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Book Review: Fresh Fruit, Broken Bodies

Book review of Seth M. Holmes's Fresh Fruit, Broken Bodies: Migrant Farmworkers in the United States (2023)

Published onFeb 29, 2024
Book Review: Fresh Fruit, Broken Bodies

Fresh Fruit, Broken Bodies: Migrant Farmworkers in the United States (2nd ed.), by Seth M. Holmes (2023). Oakland, CA: University of California Press.

It is a tragic irony that people across the United States can eat, in no large part, due to the labor of those who are forced to work in unsafe jobs on the country’s farm camps. As Seth M. Holmes writes, in a new edition of his book Fresh Fruit, Broken Bodies, it is “not [these workers’] choice to engage in risky behavior, but rather [it is] a process necessary to survive, to make life less risky” (p. 21). This book is about the indigenous Mexican workers who cross the Mexico-US border without documents in order to work summers on fruit farms in Washington and then migrate (internally) to spend winters toiling in California. Within this frame, Holmes describes ethnographically how US consumers’ diets have become dependent on the “unskilled labor” that they themselves would not even consider doing (Holmes, 2013a, 2013b, p. 187; Holmes & Castañeda, 2016; MacQuarie, 2023; Ruhs, 2013; Ruhs & Anderson, 2010). Despite the limitations that ethnographers face when researching groups as vulnerable as indigenous migrant workers, Holmes’s trailblazing study is nonetheless insightful, as well as risky – especially given that he was apprehended after being invited to cross the Mexico-US border by foot with his indigenous Triqui companions.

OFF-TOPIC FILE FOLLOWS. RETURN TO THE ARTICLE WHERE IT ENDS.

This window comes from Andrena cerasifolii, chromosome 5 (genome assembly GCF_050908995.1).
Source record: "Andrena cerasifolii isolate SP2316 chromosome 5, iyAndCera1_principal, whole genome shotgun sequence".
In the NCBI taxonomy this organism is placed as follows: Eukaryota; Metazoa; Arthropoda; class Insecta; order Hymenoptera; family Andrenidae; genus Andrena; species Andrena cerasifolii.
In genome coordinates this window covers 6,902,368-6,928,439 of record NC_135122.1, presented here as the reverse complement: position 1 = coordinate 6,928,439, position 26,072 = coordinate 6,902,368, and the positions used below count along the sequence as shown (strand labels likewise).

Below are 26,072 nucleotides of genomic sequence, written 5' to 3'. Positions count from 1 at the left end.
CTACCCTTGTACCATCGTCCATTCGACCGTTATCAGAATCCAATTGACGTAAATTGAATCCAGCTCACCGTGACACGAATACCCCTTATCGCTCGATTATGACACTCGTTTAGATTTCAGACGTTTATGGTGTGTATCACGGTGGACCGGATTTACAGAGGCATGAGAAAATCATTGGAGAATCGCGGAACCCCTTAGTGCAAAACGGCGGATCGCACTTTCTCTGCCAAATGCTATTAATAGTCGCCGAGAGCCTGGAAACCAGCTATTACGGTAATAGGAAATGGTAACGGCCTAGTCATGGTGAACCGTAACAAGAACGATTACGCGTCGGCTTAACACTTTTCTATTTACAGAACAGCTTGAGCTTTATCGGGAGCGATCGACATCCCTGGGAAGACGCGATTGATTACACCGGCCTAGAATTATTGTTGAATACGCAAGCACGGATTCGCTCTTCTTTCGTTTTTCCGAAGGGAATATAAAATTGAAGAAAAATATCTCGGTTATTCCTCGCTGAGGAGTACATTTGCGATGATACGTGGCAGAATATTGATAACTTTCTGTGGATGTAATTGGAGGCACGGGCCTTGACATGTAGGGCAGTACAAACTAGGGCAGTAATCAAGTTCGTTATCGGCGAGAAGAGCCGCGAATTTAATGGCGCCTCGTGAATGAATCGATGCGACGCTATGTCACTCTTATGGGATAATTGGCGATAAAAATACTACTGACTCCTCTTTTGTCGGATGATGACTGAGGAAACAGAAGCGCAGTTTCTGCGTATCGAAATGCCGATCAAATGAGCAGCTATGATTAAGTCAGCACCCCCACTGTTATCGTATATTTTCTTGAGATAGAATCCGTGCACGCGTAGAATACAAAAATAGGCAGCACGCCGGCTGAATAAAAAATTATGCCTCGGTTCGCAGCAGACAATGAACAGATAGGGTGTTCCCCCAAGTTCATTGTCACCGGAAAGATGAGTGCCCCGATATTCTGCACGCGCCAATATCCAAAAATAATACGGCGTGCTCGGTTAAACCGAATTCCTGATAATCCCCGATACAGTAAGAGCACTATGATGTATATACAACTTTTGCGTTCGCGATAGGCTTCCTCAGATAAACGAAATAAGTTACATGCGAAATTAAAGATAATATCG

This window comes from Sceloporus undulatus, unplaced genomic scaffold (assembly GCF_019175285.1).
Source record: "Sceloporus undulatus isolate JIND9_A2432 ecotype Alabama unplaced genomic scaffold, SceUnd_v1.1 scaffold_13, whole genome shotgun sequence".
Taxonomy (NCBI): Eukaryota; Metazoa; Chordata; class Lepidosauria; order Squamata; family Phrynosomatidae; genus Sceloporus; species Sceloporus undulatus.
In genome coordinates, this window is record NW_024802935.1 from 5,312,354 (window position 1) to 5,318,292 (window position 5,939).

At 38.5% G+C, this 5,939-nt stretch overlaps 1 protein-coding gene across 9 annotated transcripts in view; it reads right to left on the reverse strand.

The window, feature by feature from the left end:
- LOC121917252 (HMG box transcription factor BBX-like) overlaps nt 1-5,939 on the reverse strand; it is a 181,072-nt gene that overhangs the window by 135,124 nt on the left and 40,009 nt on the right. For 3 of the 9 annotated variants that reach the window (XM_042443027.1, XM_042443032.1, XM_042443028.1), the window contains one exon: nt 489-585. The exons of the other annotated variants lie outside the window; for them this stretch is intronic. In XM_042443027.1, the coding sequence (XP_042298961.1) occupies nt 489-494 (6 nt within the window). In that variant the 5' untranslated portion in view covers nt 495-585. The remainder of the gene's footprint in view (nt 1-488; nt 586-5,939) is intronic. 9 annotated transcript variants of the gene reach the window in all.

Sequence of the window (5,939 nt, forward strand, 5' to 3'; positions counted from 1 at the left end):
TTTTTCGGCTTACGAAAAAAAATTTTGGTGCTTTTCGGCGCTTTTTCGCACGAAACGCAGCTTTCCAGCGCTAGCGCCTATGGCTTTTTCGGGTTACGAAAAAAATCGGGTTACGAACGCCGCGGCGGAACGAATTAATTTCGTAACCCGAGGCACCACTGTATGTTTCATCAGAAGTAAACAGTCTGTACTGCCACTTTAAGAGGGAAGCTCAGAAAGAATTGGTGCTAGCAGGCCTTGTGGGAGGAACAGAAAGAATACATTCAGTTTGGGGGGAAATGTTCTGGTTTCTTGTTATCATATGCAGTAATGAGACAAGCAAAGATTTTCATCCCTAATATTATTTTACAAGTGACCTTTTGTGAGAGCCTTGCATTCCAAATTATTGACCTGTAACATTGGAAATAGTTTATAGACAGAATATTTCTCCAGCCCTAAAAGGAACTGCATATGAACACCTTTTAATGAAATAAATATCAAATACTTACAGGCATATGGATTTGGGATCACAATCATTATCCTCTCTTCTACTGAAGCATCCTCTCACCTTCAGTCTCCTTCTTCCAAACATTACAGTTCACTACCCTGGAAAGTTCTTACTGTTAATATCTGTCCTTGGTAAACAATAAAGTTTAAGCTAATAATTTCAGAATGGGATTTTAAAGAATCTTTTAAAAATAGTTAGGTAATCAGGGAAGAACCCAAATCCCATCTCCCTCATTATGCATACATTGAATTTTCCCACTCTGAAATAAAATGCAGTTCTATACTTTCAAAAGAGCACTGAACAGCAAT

Fresh Fruit, Broken Bodies adroitly brings together the fields of migration, labor studies, and public health in a number of innovative ways. First, Holmes’s embodied anthropology of Mexican farmworkers in the United States, and his attention to the “flesh and blood,” physical presence of these migrant fruit pickers, charts new scholarly territory in the vein of “blood, sweat, and tears” inquiry (Wacquant, 2015, p. 1). Second, an important conceptual contribution made by Holmes is how he argues against “individualism in migration studies,” which emphasizes a binary view of socio-political “push-pull” factors that lead to people being classified as either (socio-economic) migrants or (political) refugees. Epistemologically, he argues that such approaches typically fail to account for the fact that labor migration is usually “anything but voluntary” (p. 17). Third, Holmes asserts that other scholars’ lack of recognition of structural factors (for example, globalization-induced forces and mechanisms) denies, on the one hand, the constant demand for “cheap” migrant labor in developed societies (Ruhs & Anderson, 2010); on the other hand, in the interest of protecting their popularity with certain factions of the electorate, many politicians nonetheless blame “immigrants” for supposedly high levels of unemployment in national labor markets.